Venture: Day Hiking Caesar Creek

By Columbus Alive
From the November 24, 2011 edition

Located about 80 minutes southwest of Columbus, in an area of Ohio that sees limited adventure traffic, Caesar Creek State Park often draws mountain bikers looking to explore its nine-mile network.

Yet the 11.7-mile perimeter loop is a must-do for any Ohio outdoorsman — and a great place to tackle that first day hike over 10 miles. Backpackers can create an overnight trip by camping at one of several sites along the trail, including near the Hopewell Day Lodge. Call 937-488-4595 for a reservation and permit.

Whatever your intent, start counterclockwise from the Wellman Meadows area on the south side of Caesar Creek Lake, the park’s 2,830-acre aquatic centerpiece and a haven for boaters and fisherman from across the state. (Before you go, purchase a great trail map from backpackohio.com.)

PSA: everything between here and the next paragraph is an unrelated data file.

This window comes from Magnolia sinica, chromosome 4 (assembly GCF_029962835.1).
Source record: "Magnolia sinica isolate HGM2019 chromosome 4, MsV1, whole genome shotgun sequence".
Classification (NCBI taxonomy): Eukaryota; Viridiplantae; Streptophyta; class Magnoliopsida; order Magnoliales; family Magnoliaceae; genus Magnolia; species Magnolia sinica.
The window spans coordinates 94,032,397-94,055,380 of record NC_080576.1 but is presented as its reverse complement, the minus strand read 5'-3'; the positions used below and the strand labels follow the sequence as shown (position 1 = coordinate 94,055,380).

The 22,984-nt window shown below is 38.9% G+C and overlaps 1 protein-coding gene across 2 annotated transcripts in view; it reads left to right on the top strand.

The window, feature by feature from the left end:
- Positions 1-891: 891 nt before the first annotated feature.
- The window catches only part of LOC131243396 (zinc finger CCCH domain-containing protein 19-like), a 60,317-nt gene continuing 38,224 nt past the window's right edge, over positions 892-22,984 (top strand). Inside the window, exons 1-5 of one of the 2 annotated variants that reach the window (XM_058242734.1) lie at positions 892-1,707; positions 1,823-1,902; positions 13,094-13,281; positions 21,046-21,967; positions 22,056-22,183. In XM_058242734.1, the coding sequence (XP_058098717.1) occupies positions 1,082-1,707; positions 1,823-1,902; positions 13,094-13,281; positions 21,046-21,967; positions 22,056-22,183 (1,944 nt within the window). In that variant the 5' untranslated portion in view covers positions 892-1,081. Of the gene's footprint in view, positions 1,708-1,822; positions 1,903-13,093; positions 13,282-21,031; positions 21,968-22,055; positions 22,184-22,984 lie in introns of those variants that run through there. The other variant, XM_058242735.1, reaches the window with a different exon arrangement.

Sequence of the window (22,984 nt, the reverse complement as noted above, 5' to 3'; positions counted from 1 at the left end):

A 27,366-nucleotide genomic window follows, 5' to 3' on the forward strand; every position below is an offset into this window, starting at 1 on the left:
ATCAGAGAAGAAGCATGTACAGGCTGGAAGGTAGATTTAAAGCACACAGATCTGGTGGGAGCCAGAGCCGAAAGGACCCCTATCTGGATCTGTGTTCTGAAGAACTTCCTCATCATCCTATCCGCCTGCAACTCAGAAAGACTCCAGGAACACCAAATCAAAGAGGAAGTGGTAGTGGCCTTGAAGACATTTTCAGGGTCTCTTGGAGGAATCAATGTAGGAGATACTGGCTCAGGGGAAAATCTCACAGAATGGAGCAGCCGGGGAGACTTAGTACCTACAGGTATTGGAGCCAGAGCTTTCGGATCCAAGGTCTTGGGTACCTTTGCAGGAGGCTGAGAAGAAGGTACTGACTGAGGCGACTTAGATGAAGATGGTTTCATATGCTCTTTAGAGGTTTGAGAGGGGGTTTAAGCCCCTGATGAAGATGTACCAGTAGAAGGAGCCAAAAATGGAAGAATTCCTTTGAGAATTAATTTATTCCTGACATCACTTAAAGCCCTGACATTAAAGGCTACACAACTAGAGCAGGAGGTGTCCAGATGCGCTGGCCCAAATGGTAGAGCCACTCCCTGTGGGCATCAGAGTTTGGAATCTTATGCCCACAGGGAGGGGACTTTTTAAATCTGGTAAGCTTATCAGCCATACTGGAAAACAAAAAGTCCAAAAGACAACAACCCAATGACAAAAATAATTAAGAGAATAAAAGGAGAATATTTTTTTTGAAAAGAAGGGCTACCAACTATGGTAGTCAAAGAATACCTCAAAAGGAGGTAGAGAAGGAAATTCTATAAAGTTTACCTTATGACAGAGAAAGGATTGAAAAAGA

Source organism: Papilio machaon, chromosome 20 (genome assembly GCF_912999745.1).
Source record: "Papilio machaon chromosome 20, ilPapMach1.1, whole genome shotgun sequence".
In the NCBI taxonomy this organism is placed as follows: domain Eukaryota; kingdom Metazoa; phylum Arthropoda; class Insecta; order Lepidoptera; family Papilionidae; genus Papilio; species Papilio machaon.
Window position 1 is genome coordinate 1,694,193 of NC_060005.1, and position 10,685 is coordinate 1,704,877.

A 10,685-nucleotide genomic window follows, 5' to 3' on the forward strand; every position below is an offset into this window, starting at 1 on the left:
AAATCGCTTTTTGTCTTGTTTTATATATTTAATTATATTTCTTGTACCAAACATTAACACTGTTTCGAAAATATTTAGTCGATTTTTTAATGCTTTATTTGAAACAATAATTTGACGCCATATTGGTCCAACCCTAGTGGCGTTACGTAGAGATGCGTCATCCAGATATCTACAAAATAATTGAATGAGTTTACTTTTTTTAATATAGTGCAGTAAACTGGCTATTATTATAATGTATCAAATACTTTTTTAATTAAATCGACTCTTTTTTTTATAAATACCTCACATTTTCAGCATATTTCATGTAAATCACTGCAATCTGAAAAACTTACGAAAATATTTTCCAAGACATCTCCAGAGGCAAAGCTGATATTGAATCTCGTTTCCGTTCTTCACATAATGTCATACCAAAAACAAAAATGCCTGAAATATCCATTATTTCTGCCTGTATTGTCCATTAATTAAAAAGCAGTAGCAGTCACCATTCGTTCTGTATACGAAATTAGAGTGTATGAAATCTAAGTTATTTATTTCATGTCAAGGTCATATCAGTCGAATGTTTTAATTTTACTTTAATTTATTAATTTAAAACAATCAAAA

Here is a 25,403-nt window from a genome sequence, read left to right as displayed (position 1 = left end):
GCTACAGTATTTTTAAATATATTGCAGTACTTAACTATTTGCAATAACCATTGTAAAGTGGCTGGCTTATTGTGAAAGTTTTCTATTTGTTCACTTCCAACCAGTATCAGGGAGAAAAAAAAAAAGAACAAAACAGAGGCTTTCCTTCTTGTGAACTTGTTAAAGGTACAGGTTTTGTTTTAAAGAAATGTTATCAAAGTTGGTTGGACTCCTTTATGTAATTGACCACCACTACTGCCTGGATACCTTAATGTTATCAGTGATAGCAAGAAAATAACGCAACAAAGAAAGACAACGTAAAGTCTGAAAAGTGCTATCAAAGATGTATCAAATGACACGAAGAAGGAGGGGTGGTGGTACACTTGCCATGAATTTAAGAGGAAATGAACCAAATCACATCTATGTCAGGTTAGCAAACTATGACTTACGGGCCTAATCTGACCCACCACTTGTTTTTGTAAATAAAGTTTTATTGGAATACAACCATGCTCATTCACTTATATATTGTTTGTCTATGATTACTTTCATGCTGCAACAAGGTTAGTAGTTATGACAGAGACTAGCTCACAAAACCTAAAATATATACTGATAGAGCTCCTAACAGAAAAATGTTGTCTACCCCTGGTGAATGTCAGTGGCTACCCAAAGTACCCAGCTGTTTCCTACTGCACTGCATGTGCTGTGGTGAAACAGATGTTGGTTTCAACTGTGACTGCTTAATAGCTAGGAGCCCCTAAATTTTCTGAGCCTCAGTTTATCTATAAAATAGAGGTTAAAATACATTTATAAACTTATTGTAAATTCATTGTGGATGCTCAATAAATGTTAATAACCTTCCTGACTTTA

Well-worn, often wide and marked by bright yellow blazes, the perimeter trail is smooth and steady most of the way. It never gains more than 70 feet of elevation in a single climb, though you’ll find some enjoyable ups and downs through ravines blanketed by leaves and cut by creeks that flow toward the lake.

My only complaint was traversing two busy road sections — State Route 73 at the top of the loop and Clarksville Road over the earthen dam that binds the southern end. When not on pavement, the loop winds past a handful of natural gems.

Most prominent is the lake itself. You’ll see a grand panoramic view from atop a ravine, then arrive on the lake’s rocky, rugged shores less than a mile later. Save time to explore the coastline near an abandoned spur of Clarksville Road and on a peninsula slightly east of the visitor center.

Other trailside features make even the somewhat bland sections of young scrub forest worthwhile. Along the way, you’ll find a large pioneer village with farm animals (including a pig named Molly), a section of exposed limestone that’s famous for fossils and two waterfalls.

Both Crawdad Falls and Horseshoe Falls are small, picturesque and spaced at perfect points on the trail — start and finish, respectively.